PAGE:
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Barry Taylor's book mounts a major new argument against one of the fundamental tenets of much contemporary philosophy, the idea that we can make sense of reality as existing objectively, independently of our capacities to come to know it. He concludes that there is no defensible notion of truth which preserves the theses of traditional realism, nor any extant position sufficiently true to the ideals of that doctrine to inherit its title. In presenting his case Taylor engages with many key works of contemporary metaphysics, semantics, and philosophical logic, so his book will be of interest to a broad spectrum of scholars and students.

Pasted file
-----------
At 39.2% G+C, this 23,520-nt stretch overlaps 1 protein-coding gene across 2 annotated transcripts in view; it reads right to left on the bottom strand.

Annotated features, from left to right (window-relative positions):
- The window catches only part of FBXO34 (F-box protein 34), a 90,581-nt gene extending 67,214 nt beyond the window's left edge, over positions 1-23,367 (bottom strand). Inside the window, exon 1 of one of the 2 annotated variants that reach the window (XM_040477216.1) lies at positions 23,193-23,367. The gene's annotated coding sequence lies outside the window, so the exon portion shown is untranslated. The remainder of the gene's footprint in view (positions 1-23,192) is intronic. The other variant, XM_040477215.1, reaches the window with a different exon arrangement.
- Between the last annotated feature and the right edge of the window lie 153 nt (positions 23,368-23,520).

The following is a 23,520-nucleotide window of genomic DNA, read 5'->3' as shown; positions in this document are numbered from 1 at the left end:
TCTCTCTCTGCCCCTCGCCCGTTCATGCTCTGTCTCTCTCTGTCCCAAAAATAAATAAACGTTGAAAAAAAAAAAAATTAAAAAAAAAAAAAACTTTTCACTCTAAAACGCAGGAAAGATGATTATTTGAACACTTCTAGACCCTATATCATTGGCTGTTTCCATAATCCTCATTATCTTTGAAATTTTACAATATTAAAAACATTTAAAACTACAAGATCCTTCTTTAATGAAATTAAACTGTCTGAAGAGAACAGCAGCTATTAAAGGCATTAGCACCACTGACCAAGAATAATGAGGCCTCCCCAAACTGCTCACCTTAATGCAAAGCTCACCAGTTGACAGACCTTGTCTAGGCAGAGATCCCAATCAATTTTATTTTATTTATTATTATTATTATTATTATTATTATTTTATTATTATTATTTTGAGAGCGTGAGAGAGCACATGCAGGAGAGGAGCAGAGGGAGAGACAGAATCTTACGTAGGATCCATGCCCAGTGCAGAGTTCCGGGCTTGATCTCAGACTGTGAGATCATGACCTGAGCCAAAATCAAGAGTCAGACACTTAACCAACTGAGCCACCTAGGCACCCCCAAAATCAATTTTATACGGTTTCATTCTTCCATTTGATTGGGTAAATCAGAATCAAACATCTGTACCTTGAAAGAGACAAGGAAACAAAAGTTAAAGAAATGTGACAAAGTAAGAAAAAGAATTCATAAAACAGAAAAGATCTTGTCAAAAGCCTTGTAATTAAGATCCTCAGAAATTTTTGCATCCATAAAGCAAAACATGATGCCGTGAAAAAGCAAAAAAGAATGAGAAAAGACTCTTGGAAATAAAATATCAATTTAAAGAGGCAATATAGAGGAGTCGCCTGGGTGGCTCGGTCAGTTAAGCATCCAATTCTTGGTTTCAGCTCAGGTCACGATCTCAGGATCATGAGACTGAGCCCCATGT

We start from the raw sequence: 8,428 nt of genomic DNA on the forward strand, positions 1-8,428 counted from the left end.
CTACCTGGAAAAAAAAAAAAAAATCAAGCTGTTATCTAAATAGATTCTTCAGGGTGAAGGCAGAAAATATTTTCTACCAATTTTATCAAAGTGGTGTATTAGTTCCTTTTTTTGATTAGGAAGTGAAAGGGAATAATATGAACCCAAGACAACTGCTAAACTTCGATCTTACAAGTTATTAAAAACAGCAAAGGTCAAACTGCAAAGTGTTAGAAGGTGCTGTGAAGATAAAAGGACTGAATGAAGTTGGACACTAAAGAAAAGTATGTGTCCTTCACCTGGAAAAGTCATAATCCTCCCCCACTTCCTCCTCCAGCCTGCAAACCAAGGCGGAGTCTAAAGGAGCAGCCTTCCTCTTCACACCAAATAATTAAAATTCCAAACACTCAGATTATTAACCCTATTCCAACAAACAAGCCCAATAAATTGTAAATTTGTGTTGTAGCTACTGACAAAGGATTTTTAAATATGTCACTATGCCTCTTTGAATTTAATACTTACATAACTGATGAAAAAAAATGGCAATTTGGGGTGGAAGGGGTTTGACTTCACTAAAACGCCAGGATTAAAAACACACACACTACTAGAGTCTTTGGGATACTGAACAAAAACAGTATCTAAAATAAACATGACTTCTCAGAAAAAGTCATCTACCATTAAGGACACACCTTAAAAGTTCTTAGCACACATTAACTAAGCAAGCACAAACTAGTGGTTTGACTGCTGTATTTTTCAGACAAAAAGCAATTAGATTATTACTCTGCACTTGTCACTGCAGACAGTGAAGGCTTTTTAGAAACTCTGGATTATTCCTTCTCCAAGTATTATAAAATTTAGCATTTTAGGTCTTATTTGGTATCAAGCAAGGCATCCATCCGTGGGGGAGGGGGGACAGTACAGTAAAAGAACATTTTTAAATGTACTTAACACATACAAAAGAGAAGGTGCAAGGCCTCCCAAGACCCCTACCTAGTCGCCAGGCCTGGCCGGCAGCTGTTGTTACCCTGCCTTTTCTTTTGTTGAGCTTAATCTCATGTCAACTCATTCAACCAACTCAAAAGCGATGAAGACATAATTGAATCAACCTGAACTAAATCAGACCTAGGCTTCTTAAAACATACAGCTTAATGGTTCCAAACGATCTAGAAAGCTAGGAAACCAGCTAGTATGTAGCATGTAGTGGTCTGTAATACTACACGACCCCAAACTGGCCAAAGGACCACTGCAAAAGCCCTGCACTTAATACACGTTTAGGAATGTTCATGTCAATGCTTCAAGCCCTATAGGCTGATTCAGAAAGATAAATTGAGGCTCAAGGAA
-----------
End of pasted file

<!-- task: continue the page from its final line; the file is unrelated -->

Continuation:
I. The explication of realism
1. Realism and objective truth
2. Realism explicated
II. Model theory and correspondence
3. Putnam's model-theoretic arguments
4. Changing the rules
5. The status of natural properties
III. Realism without correspondence?
6. Taking the hierarchy seriously
7. Commonsense Realism explained
8. Tarskian truth and the views of John McDowell
Coda: Brandom, compositionality, and singular terms